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Neuropsychologia. 2012 Nov;50(13):3062-9. doi: 10.1016/j.neuropsychologia.2012.07.035. Epub 2012 Jul 27.

Adaptation to cognitive context and item information in the medial temporal lobes.

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1
Department of Psychology, Virginia Polytechnic Institute & State University, Williams Hall (0436), Blacksburg, VA 24060, USA. rdiana@vt.edu

Abstract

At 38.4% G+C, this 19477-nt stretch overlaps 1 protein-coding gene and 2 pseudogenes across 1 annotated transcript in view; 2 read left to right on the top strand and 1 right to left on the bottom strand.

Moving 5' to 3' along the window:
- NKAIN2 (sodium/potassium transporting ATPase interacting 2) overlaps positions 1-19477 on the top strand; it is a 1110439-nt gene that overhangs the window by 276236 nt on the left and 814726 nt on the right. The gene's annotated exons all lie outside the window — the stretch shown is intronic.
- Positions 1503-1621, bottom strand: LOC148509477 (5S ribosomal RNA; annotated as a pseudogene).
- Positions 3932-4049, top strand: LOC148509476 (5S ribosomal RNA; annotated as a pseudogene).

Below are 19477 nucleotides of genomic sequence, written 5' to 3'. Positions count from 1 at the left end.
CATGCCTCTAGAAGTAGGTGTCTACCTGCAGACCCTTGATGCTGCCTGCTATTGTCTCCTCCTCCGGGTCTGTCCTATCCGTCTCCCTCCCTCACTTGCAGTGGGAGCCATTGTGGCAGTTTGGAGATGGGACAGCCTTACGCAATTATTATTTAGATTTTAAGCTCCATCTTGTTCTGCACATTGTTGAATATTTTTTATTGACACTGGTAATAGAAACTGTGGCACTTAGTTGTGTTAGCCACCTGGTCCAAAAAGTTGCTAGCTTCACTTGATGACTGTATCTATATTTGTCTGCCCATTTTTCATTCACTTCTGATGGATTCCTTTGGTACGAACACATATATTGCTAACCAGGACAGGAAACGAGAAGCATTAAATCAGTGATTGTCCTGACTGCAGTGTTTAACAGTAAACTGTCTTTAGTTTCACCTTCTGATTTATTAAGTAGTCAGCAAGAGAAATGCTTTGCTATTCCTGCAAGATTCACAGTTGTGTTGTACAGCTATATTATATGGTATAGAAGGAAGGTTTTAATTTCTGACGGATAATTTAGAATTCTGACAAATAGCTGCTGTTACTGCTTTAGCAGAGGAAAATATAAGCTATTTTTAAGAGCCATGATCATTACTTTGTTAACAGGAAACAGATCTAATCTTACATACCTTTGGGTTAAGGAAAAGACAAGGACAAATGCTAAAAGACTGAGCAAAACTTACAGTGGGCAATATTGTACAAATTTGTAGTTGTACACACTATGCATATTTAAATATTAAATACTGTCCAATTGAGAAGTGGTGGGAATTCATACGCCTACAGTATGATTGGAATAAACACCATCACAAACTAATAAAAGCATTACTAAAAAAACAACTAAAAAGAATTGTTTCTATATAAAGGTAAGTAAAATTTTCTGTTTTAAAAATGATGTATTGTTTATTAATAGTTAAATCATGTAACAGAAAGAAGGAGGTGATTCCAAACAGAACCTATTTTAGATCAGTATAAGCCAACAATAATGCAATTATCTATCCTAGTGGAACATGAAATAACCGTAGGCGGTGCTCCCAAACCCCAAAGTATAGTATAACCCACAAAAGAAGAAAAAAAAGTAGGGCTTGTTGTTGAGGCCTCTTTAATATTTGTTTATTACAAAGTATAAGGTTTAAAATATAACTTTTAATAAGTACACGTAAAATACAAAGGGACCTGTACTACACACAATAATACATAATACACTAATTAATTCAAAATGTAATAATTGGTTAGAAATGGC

The medial temporal lobes (MTL) play an essential role in episodic memory, and accumulating evidence indicates that two MTL subregions--the perirhinal (PRc) and parahippocampal (PHc) cortices--might have different functions. According to the binding of item and context theory (Diana, Yonelinas, & Ranganath, 2007; Eichenbaum, Yonelinas, & Ranganath, 2007), PRc is involved in processing item information, the target of memory encoding, whereas PHc is involved in processing context information, peripheral information that identifies the circumstances of the episode. Here, we used functional magnetic resonance imaging (fMRI) adaptation to test the roles of different MTL subregions in the processing of item and context information. Participants were scanned while viewing a series of objects. Each object was presented with a unique semantic encoding question that elicited a salient cognitive context. The object picture, the encoding question, both, or neither were immediately repeated. We found that PRc activity was sensitive to repetition of the object but not the encoding question whereas PHc activity was sensitive to repetition of the encoding question but not the object. These data are consistent with the idea that the PRc and PHc are differentially involved in the representation of item and context information and additionally suggest that the role of the PHc extends to nonspatial, cognitive context information.

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